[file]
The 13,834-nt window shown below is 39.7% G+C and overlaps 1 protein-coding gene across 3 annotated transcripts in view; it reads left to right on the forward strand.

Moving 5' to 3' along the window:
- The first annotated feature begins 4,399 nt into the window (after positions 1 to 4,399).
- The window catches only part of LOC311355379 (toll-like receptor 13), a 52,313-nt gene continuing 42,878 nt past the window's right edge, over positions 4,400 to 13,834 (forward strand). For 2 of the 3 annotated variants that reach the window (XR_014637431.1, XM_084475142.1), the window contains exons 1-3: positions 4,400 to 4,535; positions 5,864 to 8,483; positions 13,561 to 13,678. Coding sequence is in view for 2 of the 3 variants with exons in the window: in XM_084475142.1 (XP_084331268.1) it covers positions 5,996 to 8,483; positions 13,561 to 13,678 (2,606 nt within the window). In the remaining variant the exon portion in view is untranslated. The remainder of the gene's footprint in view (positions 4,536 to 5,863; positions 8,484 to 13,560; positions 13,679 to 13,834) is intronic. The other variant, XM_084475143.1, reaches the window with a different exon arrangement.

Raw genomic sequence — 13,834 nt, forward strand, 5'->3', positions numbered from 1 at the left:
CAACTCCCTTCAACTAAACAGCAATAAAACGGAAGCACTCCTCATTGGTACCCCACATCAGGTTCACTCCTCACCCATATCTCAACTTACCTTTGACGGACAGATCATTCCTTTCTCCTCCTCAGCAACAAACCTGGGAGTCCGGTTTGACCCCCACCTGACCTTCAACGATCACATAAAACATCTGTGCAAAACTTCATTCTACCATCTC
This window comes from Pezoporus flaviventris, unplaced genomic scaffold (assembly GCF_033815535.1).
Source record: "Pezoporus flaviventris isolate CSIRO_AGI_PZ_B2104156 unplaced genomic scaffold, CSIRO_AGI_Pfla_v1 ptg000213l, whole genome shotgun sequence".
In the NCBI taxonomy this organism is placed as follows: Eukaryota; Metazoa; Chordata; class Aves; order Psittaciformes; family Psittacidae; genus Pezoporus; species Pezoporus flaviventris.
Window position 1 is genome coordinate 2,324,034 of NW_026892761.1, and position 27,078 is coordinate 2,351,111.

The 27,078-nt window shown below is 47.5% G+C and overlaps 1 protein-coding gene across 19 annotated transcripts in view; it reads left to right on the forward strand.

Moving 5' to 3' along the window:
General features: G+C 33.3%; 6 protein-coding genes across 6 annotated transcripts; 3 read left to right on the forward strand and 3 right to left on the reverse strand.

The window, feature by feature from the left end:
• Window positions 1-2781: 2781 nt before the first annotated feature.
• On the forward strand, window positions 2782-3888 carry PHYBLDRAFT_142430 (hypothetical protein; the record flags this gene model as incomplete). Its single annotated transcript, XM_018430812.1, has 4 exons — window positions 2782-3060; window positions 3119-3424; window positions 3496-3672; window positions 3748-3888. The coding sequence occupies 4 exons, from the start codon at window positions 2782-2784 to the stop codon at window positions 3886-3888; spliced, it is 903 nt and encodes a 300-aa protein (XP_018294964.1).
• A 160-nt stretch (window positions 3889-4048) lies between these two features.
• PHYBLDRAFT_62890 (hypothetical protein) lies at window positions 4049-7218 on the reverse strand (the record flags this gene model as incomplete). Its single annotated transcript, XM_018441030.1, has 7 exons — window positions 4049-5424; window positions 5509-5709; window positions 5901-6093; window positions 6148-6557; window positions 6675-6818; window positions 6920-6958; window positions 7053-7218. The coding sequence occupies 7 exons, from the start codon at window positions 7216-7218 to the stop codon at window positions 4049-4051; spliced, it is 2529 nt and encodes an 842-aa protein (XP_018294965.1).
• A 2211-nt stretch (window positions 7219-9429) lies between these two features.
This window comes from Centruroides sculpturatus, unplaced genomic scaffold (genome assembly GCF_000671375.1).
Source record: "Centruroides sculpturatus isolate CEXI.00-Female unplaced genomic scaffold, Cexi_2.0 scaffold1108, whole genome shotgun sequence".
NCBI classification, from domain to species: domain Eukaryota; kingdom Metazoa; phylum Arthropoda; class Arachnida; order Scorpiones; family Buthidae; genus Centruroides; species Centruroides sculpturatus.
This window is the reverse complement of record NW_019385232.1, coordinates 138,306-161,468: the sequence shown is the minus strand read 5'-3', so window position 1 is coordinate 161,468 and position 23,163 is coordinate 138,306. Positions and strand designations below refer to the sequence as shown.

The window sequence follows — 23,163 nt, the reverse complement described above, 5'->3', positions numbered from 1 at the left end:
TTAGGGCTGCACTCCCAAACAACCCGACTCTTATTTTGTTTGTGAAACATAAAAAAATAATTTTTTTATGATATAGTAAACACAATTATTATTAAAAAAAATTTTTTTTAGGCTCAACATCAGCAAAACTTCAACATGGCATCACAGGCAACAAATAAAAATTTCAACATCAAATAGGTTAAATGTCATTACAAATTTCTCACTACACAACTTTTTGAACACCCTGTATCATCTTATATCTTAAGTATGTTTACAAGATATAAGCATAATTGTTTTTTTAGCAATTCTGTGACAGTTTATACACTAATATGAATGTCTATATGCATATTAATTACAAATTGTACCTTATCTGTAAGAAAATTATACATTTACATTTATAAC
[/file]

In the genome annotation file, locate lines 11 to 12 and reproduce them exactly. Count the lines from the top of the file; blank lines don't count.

The 27,078-nt window shown below is 47.5% G+C and overlaps 1 protein-coding gene across 19 annotated transcripts in view; it reads left to right on the forward strand.

Moving 5' to 3' along the window: